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Laser-Induced Breakdown Spectroscopy Research Continues to Evolve at NETL
Laser-induced breakdown spectroscopy, or LIBS, is a rapidly advancing analytical technique that provides a cost-effective, quick and precise method for determining the elemental composition of any solid, liquid or gas sample. Knowing exactly what elements are present enables researchers to characterize domestic sources of valuable rare earth elements, help natural gas producers develop more efficient shale drilling operations, assure safe and permanent carbon storage and monitor groundwater quality — essential work for providing the nation with affordable, reliable energy while still protecting the environment. In prior research, NETL researchers successfully miniaturized a LIBS system that can be deployed downhole for subsurface measurements. The simple, easy-to-fabricate, miniature LIBS probe is fully adaptable to field use and capable of measurements even in harsh environments. Now, the same research team has developed a complimentary lab-scale LIBS system that can take measurements under conditions representing the native environment of the sample.
Sensor Advances
With sponsorship by the U.S. Department of Energy’s (DOE) Office of Fossil Energy (FE) and NETL, Virginia Polytechnic Institute and State University (Virginia Tech) has advanced a harsh environment sensor technology from concept to full industrial validation. The sensor system will enable real-time, accurate and reliable monitoring of temperatures inside a power plant’s boiler system, lowering operating costs through better operational control. “Temperature measurement helps optimize processes and detect failures, reducing downtime and improving operational efficiency,” said NETL’s Jessica Mullen, who managed the project. “Advantages like these could help make technologies like coal gasifiers, gas turbines, ultra-supercritical steam cycle designs and other critical power systems more cost-competitive.”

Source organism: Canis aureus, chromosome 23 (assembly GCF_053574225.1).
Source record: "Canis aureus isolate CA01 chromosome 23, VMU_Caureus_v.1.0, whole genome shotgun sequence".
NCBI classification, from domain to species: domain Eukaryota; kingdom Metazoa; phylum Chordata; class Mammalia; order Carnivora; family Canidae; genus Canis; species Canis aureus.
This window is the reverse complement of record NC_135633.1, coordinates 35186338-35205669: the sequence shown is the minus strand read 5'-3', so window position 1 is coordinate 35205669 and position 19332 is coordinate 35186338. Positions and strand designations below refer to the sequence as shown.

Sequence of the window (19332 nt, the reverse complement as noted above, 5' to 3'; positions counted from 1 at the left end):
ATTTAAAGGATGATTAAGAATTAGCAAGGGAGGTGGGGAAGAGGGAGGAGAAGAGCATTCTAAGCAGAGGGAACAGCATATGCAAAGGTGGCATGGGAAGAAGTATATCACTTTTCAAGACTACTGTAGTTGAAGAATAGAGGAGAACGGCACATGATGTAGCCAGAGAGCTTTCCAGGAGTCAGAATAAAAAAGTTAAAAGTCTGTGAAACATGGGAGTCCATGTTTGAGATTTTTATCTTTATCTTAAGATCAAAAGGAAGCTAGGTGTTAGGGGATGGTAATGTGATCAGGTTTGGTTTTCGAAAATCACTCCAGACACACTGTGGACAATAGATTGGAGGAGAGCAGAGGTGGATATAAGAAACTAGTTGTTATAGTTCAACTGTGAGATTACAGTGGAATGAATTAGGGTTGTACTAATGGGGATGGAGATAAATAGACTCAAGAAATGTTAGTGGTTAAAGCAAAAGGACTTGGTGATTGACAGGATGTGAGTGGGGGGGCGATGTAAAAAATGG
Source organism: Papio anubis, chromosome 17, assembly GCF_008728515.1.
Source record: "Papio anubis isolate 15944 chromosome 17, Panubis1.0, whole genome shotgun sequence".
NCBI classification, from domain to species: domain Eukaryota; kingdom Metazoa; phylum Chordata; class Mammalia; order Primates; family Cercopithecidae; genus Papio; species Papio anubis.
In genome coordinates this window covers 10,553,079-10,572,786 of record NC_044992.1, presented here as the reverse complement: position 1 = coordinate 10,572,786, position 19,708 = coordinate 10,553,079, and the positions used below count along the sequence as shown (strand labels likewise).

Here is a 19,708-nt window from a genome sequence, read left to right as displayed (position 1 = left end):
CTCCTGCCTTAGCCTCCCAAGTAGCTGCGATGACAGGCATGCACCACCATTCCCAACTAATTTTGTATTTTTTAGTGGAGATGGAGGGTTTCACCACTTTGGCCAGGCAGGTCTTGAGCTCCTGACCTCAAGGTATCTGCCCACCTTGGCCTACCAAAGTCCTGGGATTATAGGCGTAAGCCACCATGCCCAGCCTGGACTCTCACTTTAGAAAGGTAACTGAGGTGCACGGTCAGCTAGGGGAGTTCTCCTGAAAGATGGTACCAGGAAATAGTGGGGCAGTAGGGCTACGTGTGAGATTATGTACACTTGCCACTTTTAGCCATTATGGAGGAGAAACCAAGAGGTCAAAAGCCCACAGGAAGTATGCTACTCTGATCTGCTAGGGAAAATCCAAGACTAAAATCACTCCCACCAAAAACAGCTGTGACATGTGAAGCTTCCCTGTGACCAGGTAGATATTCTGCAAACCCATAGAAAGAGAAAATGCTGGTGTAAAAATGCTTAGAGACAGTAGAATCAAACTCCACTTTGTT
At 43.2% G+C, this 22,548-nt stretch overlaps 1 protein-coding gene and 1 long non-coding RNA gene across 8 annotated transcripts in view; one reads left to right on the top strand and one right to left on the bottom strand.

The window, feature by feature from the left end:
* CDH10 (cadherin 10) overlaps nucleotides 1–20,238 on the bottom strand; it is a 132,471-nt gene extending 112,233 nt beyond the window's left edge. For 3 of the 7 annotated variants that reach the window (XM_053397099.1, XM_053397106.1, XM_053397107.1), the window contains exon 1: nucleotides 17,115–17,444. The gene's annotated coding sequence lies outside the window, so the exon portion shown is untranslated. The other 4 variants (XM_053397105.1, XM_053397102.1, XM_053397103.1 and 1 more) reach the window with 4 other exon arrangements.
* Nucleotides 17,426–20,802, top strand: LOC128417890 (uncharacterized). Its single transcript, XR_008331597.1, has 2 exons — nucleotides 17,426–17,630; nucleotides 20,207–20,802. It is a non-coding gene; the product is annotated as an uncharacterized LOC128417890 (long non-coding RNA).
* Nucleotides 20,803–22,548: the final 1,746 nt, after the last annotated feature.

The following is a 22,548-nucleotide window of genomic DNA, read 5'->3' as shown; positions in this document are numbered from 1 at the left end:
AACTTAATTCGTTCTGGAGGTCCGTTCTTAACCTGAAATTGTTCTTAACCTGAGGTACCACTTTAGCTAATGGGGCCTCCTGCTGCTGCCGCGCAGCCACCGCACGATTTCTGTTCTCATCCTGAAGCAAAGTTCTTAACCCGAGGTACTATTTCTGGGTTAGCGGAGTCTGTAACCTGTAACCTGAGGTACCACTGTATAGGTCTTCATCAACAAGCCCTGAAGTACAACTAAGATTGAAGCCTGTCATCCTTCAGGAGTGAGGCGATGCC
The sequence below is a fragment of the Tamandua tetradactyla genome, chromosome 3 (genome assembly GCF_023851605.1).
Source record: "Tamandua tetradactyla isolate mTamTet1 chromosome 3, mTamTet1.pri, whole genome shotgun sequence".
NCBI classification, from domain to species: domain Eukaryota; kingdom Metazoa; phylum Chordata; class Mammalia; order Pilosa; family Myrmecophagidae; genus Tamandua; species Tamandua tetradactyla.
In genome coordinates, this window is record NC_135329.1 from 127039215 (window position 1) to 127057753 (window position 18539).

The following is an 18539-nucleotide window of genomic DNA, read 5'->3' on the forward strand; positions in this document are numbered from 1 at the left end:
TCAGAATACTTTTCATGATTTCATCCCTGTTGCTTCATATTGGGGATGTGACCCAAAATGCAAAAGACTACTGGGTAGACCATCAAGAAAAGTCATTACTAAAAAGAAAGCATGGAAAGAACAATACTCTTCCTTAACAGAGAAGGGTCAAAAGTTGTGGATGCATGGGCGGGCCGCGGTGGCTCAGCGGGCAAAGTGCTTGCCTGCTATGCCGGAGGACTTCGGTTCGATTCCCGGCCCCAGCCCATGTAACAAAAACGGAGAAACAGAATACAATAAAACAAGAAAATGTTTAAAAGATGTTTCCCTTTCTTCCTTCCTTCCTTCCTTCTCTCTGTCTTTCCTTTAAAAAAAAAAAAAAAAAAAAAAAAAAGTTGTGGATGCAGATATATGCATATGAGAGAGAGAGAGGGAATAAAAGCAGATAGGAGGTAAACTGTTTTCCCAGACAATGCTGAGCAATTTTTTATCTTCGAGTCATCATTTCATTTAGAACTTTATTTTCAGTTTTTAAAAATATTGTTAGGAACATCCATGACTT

Brian Anderson
NETL Director Brian Anderson, Ph.D., appeared before the U.S. Senate Energy and Natural Resources Committee Thursday to discuss how the Laboratory effectively develops innovative energy technologies that promote economic growth and competitiveness.  The committee is chaired by U.S. Sen. Lisa Murkowski of Alaska. U.S. Senator Joe Manchin of West Virginia is the ranking member on the committee. Anderson told the committee that as a U.S. Department of Energy (DOE) National Laboratory, NETL addresses large scale, complex research and development challenges and emphasizes innovation while playing a key role in the innovation ecosystems of the regions where it operates and the nation. He said NETL pursues an aggressive strategy for discovery, development and deployment of energy technology innovations with an emphasis on collaborations with universities, other national laboratories and private sector partnerships.
Representatives from NETL’s Oil and Gas Program attended the 2019 Unconventional Resources Technology Conference (URTeC) July 22-24 in Denver, connecting with other experts advancing the science and technology of unconventional resource development and exploration. Unconventional resources, which include supplies of oil and gas contained in shales and other tight formations, are critical to ensuring energy security for the nation, and conferences like URTeC provide a way for Lab employees to share their expertise in the field while learning about important new developments in academia and industry.
National Lab Day
NETL researchers highlighted the Lab’s work to develop innovative technology solutions focused on flexibility and sustainability July 24 at the U.S. Department of Energy’s (DOE) 2019 National Lab Day on the Hill. Held on Capitol Hill in Washington, D.C., National Lab Day on the Hill offers members of Congress, their staffers, DOE leaders and others an opportunity to engage with scientists and learn more about the groundbreaking research underway by DOE’s 17 national laboratories. This year’s presentations focused on key themes tied to emerging DOE research areas — including flexibility, sustainability, resiliency, reliability, security and the National Labs as a system.
Group Photo